Suretyship (Article 2047)

The statutory definition of suretyship is found in Article 2047 of the Civil Code, thus:

Art. 2047. By guaranty a person, called the guarantor, binds himself to the creditor to fulfill the obligation of the principal debtor in case the latter should fail to do so.

If a person binds himself solidarity with the principal debtor, the provisions of Section 4, Chapter 3, Title I of this Book shall be observed. In such case the contract is called a suretyship. (Emphasis supplied.)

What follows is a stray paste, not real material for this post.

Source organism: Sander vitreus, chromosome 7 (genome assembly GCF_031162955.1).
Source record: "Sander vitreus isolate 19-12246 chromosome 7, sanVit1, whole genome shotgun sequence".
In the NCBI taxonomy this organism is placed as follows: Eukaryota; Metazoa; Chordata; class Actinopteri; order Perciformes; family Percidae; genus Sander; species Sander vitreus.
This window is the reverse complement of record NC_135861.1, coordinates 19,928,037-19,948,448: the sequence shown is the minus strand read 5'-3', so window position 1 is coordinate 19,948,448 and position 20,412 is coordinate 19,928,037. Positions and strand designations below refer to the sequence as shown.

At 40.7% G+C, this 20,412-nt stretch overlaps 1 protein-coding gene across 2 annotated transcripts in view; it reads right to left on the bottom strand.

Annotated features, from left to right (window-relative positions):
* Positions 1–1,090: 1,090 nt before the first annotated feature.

Jurisprudence also defines a contract of suretyship as "an agreement where a party called the surety guarantees the performance by another party called the principal or obligor of an obligation or undertaking in favor of a third person called the obligee. Specifically, suretyship is a contractual relation resulting from an agreement whereby one person, the surety, engages to be answerable for the debt, default or miscarriage of another, known as the principal." (Visayan Surety & Insurance Corporation v. Court of Appeals, 417 Phil. 110, 116-117 [2001]) The Court expounds that "a surety's liability is joint and several, limited to the amount of the bond, and determined strictly by the terms of contract of suretyship in relation to the principal contract between the obligor and the obligee. It bears stressing, however, that although the contract of suretyship is secondary to the principal contract, the surety's liability to the obligee is nevertheless direct, primary, and absolute." (The Manila Insurance Company, Inc. v. Amurao, G.R. No. 179628, January 16, 2013)

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